A state lawmaker wants to streamline the process of opening a military bypass road from Waianae to Wahiawa during emergencies that close Farrington Highway.
Kolekole Road connects Navy property in Lualualei to Schofield Barracks. The winding road that cuts through the Waianae mountains is only opened during what the military considers "extraordinary emergencies."
"It would almost have to be total desolation of Farrington Highway which would be impassable," city Emergency Management Director Mel Kaku said.
To open the emergency road, the city makes a request to the state, which is passed on to the Navy and the Army. The two agencies ultimately decide whether Kolekole should be used as an emergency bypass.
State Rep. Andria Tupola, whose district includes Maili, Nanakuli and Ko Olina, believes there needs to be a simpler system that gives police and first responders more input into the decision.
"If that road is open maybe it should be determinant upon the blockage of Farrington for a quantity of hours, as opposed to a type of incident," she said.
Since 2001, the emergency bypass has been opened to the public just four times. One incident that prompted the road's opening: When high winds leveled power poles along Farrington Highway in 2006.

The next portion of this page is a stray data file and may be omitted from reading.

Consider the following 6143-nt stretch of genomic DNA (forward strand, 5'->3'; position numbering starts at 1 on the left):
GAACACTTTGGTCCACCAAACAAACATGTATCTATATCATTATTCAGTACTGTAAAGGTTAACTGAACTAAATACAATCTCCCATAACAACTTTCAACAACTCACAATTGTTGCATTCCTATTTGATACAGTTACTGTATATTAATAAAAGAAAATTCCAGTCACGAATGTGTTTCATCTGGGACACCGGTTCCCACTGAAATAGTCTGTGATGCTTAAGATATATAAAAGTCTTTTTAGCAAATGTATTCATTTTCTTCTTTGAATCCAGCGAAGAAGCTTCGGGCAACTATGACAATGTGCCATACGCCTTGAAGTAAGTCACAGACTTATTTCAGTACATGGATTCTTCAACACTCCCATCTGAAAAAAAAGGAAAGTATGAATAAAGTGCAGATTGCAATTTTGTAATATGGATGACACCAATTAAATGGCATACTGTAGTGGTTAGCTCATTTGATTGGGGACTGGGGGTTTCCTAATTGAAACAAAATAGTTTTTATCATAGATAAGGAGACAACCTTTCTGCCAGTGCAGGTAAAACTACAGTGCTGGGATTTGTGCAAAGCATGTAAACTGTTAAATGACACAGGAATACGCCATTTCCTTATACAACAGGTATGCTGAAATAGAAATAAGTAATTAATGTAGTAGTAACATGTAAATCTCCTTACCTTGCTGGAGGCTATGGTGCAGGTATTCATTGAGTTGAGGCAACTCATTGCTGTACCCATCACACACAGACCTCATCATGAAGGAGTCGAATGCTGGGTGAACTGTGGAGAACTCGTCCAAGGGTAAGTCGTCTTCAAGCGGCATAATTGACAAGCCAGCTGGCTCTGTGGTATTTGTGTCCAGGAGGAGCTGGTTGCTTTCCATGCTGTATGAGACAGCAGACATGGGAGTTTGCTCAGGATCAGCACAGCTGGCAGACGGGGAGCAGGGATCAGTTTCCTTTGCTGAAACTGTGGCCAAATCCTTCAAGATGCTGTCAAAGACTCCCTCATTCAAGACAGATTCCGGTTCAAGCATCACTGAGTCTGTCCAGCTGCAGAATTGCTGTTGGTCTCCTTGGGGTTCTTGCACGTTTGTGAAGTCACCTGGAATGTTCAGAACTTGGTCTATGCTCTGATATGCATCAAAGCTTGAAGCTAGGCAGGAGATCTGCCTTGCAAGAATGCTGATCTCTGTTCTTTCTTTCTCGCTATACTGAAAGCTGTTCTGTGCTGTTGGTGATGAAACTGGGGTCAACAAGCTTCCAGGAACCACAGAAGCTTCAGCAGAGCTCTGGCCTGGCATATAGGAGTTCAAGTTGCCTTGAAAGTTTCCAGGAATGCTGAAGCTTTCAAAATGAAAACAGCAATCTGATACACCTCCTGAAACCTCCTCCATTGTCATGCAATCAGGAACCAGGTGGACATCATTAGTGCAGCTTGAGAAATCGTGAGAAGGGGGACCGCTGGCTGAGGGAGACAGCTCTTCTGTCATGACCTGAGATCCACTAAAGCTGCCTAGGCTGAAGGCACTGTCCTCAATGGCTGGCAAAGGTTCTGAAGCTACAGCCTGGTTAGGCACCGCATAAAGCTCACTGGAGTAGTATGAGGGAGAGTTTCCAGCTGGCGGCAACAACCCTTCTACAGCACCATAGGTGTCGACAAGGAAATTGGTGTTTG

Kaku said the city's first option is to evacuate Leeward Coast residents to areas on that side of the island and to use existing streets and roads to bypass blockages.
"I would almost have to believe that it (Kolekole pass) would be one of the last options because there are so many constraints and limitations on that particular type of use," Kaku said.
But Tupola thinks Kolekole shouldn't be thought of as a last resort.
"This is the only way," she said. "If there was state money set aside for a mauka highway, maybe in a few years we might have another option. But there is no such highway being proposed at this point in 2016."
Kolekole crosses Navy and Army property.
Hawaii Emergency Management Administrator Vern Miyagi said a section on the Navy side of the pass is in disrepair and would be risky to use as an evacuation route.
"If we have to transit that route during the night, guidelines have to be put in place so that we can make sure people get through safely," he said.
Meanwhile, Tupola is urging the Navy to maintain the road.
"In the event of an emergency that's not when we want to find out that there's a stretch of road that's very dangerous or maybe needed some rock mitigation," she said.
Miyagi said only emergency vehicles and shuttles that can climb steep grades would be allowed on the road during emergency use.
The military recently signed a Memorandum of Understanding with the state and city outlining emergency vehicle access to Kolekole Road.
And within the next few months, the military plans to take Leeward Oahu residents on a tour of Kolekole pass.